Sports dramas have been a staple of cinema for many years. Whether they be fictional or biographical, audiences love seeing stories of the trials and tribulations of sports. It could be an off-field drama in a film such as Moneyball or on it in something like Remember the Titans. Regardless, people love to see others succeed in the sports they love; or sometimes the sports they don’t. So, as the Oscar season comes around, along comes another sports drama. This time, a biopic following Venus and Serena Williams as they rise to fame with the help of their coach, and father, Richard Williams.
Directed by Reinaldo Marcus Green and written by Zach Baylin, King Richard is about as safe as it gets. It ticks off every box and follows every story beat we’ve come accustomed to in biopics. It’s heartfelt, straightforward, and predictable, even without knowing the true story. However, the film succeeds in doing all of these things with care and precision, which makes for yet another great sports drama.
The real highlight of King Richard is Will Smith. Giving his best performance since Seven Pounds, Smith vanishes in the role of the Williams father. He portrays Richard as a tough, yet loving, father, who wants nothing but his family to be safe and to succeed in doing the things they love. Having set up a “life plan” for Venus and Serena before they were even born, Richard mapped out their entire lives from childhood to stardom. As extreme as this behavior can be interpreted, Baylin’s screenplay shows that Richard always acts out of love. The screenplay shows that Richard was tough on his family, but it was to capture their success.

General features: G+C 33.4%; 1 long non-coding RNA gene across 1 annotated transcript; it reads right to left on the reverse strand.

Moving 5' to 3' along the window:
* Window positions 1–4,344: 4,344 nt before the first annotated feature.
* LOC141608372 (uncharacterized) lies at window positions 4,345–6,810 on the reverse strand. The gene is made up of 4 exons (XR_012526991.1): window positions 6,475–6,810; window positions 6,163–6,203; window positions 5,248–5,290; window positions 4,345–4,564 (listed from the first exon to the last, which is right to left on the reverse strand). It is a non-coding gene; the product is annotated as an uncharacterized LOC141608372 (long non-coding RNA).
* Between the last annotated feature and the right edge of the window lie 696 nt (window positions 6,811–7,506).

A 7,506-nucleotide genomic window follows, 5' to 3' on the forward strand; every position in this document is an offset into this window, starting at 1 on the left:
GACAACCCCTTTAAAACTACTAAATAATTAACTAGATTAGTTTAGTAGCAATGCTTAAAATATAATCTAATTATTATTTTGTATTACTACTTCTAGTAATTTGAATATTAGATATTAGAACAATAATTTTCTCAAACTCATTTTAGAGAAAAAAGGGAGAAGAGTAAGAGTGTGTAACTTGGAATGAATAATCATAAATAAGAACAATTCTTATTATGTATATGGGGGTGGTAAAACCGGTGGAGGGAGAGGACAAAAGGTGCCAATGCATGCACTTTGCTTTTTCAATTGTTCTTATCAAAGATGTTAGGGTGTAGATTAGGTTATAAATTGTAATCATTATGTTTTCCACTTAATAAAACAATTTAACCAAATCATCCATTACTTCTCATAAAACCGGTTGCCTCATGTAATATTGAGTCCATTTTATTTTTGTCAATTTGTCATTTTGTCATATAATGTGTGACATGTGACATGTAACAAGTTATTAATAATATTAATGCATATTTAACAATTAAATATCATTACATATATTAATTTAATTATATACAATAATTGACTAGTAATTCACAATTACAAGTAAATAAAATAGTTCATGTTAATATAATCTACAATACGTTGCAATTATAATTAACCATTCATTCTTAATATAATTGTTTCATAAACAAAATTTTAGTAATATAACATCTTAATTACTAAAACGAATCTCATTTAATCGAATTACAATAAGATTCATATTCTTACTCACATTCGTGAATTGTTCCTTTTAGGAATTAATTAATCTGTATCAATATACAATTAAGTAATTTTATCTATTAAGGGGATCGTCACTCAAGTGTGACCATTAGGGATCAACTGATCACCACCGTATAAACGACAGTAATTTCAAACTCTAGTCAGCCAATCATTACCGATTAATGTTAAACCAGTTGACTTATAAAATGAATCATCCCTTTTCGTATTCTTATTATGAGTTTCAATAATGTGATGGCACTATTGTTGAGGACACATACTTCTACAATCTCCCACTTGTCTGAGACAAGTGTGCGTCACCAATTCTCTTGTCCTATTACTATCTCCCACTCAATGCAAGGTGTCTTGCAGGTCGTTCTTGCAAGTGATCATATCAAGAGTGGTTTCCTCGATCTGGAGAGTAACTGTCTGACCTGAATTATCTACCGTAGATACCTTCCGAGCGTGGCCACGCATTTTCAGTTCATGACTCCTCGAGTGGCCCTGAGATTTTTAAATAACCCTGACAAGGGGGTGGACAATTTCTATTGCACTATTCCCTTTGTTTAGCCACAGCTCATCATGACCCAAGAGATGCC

The performances from Saniyya Sidney (Venus) and Demi Singleton (Serena) really help translate this relationship to the screen. Both give terrific performances that allow the audience to understand their love of the game and for their father. While at times the plan was tough to follow, they were able to get through it and continue. Green’s direction also helps in showing and exploring the family’s relationship. With great pacing throughout, Green is able to show the ups and downs of the Williams’ journey without feeling too bleak when things get rough, or too glossy when things go well. The rest of the cast give good performances too, namely Jon Bernthal who plays Venus and Serena’s coach, Rick Macci. Aunjaune Ellis is also great here as their mother, Brandy Williams, bringing a good balance to Richard’s extremes.
Where the film does fall short though is in its predictability. As mentioned, King Richard will feel extremely familiar to most audiences. Those who know and love sports dramas will be able to snuff out every beat that the film is going to touch on. While it isn’t necessarily to the film’s detriment overall, this does take away any real surprising insights that the film could have offered. However, the story is still extremely engaging and the sports sequences will be inspiring to most. Green’s direction is simple, yet effective and Smith’s performance is a step up from recent years. Regardless of playing it safe, King Richard ends up being another entertaining sports drama that will turn even the least interested audiences into tennis fans; even if it’s only for a couple of hours.
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